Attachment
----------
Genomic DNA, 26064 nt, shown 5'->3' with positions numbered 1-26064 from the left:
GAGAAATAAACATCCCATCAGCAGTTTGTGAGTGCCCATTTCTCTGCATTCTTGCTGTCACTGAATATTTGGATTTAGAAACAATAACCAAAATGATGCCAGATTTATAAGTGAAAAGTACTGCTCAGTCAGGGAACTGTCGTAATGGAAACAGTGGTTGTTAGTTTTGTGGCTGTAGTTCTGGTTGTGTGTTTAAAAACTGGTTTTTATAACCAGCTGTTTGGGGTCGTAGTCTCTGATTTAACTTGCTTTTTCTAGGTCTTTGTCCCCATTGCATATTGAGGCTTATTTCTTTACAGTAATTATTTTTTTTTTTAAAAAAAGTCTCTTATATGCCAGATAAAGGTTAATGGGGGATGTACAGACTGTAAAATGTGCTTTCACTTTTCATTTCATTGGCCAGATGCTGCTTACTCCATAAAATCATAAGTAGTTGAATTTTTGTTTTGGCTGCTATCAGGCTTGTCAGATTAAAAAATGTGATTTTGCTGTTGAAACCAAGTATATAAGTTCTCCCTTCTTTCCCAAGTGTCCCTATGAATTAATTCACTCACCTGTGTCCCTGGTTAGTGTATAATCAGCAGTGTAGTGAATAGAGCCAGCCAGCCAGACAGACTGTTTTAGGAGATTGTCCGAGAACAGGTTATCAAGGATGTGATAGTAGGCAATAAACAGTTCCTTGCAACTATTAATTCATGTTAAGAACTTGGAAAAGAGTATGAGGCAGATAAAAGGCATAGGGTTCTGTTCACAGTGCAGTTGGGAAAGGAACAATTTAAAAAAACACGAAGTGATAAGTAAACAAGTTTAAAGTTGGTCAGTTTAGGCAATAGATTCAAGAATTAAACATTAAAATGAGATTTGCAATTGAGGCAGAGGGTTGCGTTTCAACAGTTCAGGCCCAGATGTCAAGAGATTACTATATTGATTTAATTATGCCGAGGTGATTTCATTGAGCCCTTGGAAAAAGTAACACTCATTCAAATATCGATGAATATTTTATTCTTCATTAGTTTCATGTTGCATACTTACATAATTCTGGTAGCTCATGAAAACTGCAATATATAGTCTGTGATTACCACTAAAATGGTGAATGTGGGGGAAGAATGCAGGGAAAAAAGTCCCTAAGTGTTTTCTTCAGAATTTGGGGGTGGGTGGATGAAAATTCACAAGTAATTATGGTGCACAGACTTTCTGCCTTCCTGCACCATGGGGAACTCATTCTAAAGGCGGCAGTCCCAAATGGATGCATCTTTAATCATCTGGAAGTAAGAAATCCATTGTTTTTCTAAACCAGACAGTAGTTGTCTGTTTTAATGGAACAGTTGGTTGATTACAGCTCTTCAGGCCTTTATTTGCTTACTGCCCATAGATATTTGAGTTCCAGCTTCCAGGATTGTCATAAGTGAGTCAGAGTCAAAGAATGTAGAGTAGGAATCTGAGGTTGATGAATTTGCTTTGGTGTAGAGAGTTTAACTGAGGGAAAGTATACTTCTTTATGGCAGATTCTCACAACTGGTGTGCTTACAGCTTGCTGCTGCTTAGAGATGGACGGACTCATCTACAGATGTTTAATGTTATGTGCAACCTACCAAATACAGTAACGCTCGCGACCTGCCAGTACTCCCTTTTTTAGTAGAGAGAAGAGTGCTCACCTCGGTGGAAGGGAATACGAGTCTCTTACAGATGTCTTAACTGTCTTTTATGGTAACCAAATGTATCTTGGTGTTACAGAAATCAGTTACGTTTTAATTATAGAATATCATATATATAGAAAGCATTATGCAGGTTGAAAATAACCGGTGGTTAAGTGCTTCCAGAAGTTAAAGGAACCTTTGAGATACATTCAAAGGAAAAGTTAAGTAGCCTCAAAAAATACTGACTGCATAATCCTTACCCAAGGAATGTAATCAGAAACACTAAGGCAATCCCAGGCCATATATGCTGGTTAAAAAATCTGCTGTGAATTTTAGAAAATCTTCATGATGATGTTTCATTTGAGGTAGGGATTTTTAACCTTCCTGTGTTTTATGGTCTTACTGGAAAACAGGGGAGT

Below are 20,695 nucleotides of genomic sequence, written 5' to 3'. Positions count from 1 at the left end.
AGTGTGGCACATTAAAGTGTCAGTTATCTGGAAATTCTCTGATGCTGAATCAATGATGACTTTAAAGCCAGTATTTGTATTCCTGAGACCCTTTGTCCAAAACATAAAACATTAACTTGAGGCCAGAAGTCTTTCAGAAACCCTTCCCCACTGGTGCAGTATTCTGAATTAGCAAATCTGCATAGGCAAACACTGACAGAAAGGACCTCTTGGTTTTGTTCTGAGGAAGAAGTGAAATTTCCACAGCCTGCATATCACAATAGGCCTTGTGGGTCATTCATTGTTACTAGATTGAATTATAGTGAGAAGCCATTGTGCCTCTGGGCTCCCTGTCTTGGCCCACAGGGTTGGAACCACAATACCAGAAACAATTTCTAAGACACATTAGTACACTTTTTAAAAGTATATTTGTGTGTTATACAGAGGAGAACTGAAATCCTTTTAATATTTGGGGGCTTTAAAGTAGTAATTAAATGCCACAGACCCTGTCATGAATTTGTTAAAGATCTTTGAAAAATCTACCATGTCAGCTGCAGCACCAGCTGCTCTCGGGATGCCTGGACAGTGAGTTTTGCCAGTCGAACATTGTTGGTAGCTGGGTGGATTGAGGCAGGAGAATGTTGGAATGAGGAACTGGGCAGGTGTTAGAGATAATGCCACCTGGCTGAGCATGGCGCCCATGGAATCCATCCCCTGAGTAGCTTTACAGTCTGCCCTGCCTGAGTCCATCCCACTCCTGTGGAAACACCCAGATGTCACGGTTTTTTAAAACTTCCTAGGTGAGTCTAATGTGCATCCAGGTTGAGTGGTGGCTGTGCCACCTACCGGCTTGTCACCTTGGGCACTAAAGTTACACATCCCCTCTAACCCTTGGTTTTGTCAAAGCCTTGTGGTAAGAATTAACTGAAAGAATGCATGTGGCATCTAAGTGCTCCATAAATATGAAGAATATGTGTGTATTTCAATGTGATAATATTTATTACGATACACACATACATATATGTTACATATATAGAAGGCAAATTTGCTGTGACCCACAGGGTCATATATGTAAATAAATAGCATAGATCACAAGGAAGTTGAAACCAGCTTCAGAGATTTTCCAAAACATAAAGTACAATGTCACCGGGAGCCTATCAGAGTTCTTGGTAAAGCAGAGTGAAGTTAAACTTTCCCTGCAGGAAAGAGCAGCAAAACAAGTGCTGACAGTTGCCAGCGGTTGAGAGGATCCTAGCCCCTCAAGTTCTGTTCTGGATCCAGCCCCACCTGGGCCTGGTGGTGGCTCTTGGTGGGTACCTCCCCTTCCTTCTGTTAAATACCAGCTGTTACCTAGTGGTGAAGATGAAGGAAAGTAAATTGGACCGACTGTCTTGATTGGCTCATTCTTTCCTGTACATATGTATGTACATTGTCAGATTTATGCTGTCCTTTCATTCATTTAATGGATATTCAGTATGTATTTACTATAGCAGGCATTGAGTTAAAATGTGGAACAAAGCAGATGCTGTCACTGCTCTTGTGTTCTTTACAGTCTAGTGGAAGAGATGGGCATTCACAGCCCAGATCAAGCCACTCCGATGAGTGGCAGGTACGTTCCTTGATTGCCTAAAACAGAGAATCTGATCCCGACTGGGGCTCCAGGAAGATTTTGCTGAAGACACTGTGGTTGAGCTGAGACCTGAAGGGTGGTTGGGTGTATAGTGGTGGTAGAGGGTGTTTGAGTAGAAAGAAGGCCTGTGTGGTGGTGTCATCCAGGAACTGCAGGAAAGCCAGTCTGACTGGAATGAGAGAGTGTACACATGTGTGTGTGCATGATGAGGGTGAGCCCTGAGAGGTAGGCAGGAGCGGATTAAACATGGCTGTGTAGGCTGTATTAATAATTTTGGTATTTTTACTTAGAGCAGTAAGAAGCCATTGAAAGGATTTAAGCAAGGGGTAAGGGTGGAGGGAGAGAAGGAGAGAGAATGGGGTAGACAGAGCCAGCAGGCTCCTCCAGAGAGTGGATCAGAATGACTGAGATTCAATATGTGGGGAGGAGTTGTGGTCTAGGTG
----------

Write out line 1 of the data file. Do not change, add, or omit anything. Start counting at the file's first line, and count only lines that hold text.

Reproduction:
Genomic DNA, 26064 nt, shown 5'->3' with positions numbered 1-26064 from the left: